There are some blunders which crop up time and again, which you can avoid by paying attention to some quite simple tips:
- Don’t write essays. If you write lots of long paragraphs in your CV you are dramatically reducing the chances of anyone reading it. Your CV is analogous to a marketing brochure. It should send clear, straightforward and easy to digest messages to your intended audience.
- Don’t cram the space full. Your messages will be lost if they are mired in a mass of text. Make sure you have a clear, simple layout using lots of white space, bold section headings and bullet points. Make your key skills easy to pick out, and relevant to the type of job you are applying for.
- Don’t include a picture. Unless you are applying for a job in some European countries (eg Germany), a picture or other graphics are only expected on CVs for the media industry and graphic designers. Putting in a photograph just invites the person reviewing your CV to make subconcious judgements based upon your appearance.
- Avoid using loads of different fonts or coloured fonts. Multiple different fonts look messy. Stick to one font, and just vary the size for different levels of heading (eg Header 1 = your name = largest font size, then Header 2 = section headings = second largest size, then Header 3 = Company names = third largest size, etc).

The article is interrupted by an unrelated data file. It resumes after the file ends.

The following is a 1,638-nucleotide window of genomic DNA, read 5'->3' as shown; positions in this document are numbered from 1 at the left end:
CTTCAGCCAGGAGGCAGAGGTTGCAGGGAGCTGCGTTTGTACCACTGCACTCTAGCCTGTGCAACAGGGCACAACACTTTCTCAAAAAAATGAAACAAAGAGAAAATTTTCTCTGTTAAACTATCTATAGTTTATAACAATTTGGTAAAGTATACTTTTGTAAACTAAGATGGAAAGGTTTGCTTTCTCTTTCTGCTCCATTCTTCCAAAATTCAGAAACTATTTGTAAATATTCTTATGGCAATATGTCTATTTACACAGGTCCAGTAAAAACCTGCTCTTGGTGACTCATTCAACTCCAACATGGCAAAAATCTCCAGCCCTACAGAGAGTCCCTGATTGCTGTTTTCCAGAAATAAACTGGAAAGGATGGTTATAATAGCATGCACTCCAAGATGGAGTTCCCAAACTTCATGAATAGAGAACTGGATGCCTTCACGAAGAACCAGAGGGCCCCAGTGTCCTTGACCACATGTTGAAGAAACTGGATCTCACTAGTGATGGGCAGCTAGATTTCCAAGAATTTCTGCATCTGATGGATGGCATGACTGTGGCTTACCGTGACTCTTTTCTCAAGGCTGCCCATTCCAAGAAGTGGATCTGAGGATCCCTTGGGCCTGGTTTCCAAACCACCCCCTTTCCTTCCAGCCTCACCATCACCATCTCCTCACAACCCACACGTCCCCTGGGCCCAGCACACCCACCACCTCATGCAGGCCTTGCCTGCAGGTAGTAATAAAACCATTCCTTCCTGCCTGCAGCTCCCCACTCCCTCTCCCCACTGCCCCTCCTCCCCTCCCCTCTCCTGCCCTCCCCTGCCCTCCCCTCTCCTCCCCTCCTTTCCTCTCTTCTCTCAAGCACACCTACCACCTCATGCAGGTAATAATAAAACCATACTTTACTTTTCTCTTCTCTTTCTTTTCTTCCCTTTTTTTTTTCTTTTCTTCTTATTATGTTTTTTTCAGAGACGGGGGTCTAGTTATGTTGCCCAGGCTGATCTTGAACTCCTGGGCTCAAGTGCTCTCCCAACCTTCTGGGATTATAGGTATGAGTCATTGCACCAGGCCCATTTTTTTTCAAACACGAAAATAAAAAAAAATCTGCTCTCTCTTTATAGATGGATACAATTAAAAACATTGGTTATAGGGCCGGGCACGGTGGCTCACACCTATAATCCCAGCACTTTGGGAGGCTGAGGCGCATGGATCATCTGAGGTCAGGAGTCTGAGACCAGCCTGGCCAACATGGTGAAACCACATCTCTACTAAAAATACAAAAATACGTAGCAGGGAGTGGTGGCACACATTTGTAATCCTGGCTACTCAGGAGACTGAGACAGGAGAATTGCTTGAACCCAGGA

- Don’t lie. Don't even be tempted to exaggerate the truth a bit. It might get you the interview, but then you will be quizzed face to face and asked to give examples to demonstrate the skills you claimed to have. Interviewers may also check out your online profiles and/or take up verbal peer references either before or after the interview. Failing all that, if you get offered a job based on a lie, you will then be expected to perform to the standard you let your new employer to expect...
- Don’t try and include everything you’ve ever done in your entire life. While you need to avoid having gaps on your CV, there is no need to include the same level of detail about the bar jobs or retail work you did while a student as for your most recent information management role. Devote more space and prominance to the most recent &/or most relevant skills and experience, which demonstrate your suitability for the jobs you are applying for.
- Avoid being so generic that it could be anyone’s CV. This particularly applies to the profile section. While it's OK to use 'How to...' books and articles for inspiration, don't just copy down a cool-looking list of 'action words' to create your profile. Make sure you write something personal, accurate and relevant to your skills, your career goals and the type of job you hope to get.